Older people with COVID-19 may not show typical symptoms such as fever or coughing, according to the CDC. Unusual symptoms may include:
- New or worsening malaise (generally feeling unwell)
- New dizziness
Why is Coronavirus So Hard to Control in Nursing Homes?
Coronavirus outbreaks have spread extremely quickly through nursing homes and other long-term care facilities. There are many reasons why these outbreaks are so hard to control:
- Doctors, nurses and staff commonly work at multiple facilities
- Frequent interactions among patients and staff
- Population of older adults, many with underlying health problems
- Healthy residents living in close quarters with sick patients
- Staffing shortages and high turnover
- Infected staff and residents may not show symptoms
- Lack of testing capacity
- Failure to stock enough Personal Protective Equipment (PPE)
- Shortages of life-saving medical equipment like ventilators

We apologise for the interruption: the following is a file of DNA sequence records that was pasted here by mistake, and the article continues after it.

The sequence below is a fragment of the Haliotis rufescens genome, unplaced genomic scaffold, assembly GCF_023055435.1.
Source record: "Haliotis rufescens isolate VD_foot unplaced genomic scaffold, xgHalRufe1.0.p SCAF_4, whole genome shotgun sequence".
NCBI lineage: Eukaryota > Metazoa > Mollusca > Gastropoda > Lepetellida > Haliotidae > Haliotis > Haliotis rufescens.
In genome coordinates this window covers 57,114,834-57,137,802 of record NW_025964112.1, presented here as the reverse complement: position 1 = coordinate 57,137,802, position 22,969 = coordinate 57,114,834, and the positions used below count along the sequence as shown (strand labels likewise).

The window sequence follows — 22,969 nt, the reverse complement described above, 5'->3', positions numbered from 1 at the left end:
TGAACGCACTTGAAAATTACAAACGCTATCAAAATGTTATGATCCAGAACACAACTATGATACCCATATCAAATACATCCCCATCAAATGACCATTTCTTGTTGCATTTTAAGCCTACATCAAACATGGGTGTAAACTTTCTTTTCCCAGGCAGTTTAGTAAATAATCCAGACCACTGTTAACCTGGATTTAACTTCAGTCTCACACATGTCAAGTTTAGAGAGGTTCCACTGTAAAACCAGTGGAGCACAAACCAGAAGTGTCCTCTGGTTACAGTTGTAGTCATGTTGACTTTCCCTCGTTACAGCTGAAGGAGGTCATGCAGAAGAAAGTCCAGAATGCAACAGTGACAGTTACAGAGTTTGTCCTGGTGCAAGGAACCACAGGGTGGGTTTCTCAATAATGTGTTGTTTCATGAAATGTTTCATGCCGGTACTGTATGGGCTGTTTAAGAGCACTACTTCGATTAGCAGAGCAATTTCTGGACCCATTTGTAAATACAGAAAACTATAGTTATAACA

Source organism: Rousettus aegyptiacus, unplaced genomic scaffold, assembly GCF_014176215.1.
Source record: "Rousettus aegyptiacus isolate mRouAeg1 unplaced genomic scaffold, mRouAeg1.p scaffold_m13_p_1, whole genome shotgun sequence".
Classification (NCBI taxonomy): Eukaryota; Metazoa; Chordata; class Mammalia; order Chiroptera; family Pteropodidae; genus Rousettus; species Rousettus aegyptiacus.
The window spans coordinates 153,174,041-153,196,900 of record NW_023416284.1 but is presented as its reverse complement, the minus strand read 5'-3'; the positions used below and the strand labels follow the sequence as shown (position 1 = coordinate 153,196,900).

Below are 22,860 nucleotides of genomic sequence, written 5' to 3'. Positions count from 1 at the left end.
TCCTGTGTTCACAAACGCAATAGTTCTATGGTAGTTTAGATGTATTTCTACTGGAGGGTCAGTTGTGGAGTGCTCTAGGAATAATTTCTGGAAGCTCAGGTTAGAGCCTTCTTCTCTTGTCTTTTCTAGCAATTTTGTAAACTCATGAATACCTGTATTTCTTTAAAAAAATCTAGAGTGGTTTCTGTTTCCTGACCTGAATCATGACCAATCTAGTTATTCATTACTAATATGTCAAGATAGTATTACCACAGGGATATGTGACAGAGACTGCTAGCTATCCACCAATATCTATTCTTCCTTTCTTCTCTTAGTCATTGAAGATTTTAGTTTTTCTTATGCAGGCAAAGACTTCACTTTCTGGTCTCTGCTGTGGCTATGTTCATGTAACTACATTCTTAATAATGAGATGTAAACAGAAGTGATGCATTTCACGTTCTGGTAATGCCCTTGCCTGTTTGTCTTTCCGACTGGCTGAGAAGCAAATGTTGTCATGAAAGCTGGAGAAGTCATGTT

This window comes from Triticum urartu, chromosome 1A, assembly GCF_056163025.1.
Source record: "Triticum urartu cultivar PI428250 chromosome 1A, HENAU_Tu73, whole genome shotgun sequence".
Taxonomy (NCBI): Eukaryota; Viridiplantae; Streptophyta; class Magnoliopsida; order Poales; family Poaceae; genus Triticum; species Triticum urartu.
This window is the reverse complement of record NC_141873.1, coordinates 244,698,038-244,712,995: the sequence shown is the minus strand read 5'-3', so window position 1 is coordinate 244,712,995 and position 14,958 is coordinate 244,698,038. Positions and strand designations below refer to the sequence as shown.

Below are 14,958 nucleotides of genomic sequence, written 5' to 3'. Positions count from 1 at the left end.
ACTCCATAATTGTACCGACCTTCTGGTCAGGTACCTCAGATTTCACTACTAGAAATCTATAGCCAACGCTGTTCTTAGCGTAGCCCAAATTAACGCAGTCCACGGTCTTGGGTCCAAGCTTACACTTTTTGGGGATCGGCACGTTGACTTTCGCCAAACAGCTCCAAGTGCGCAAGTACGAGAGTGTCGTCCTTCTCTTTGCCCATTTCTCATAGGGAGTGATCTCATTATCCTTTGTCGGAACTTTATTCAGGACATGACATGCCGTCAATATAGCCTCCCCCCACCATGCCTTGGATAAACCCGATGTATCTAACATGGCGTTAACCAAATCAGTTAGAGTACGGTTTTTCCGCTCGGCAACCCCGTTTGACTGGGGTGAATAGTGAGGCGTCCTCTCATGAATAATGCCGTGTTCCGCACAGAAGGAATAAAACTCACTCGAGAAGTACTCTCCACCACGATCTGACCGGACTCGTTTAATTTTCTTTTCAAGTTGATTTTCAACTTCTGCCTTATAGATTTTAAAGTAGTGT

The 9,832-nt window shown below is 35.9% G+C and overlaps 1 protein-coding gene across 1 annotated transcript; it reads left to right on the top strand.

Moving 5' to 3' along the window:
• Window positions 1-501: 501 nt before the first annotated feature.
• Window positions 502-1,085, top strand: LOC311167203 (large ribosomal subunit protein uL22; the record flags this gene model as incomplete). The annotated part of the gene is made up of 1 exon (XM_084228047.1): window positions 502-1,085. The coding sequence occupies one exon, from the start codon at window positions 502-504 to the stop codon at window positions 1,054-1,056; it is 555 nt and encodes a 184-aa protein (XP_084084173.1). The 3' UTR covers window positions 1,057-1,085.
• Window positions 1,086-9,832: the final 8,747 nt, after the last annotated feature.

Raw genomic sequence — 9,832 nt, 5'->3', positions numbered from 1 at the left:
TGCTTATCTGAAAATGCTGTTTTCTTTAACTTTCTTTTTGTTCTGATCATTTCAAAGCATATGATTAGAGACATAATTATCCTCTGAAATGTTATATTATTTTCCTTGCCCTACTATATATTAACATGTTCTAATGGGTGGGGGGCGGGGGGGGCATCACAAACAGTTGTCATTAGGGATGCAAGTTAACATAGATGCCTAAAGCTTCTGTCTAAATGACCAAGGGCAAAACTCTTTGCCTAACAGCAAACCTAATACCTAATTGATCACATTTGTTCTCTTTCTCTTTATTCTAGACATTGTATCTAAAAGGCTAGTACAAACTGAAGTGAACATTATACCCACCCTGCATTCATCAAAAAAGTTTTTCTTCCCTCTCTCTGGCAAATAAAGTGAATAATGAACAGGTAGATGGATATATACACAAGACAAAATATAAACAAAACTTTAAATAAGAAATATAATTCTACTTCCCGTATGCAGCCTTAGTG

63% of U.S. Nursing Homes Cited for Infection-Control Failures
Nursing homes take in enormous amounts of federal money, but 63% of the nation’s nursing homes have been cited for infection-control failures since 2016. Inspections found basic errors like not hand-washing before moving onto the next patient, or failing to use masks, gloves, and gowns in the rooms of sick patients. Overall, around 3.8 million infections occur in nursing homes each year, killing nearly 388,000 residents.
The Tragedy of Coronavirus Outbreaks in Nursing Homes
Elderly people who are infected with coronavirus may have to be transferred to an isolation facility. They are typically unable to go outside or visit their loved ones. The tragedy is that most victims die alone, or suffer through a horrific near-death illness, with no one around except caregivers in full protective equipment.
Families & Govt. Paid Top $ For Care — So Why Weren’t Nursing Homes Ready?
Nursing homes take in an enormous amount of money. They are extremely expensive for families, as well as state and federal funds through Medicaid and Medicare. There is little transparency on how the money is spent, but even before the coronavirus pandemic, infection outbreaks were a common source of death.
Nationwide, more than 60% of nursing have been cited for failing to take steps to prevent infections — including basic steps like hand-washing or wearing gloves. Now, many of those same nursing homes are finding themselves under-prepared for coronavirus outbreaks.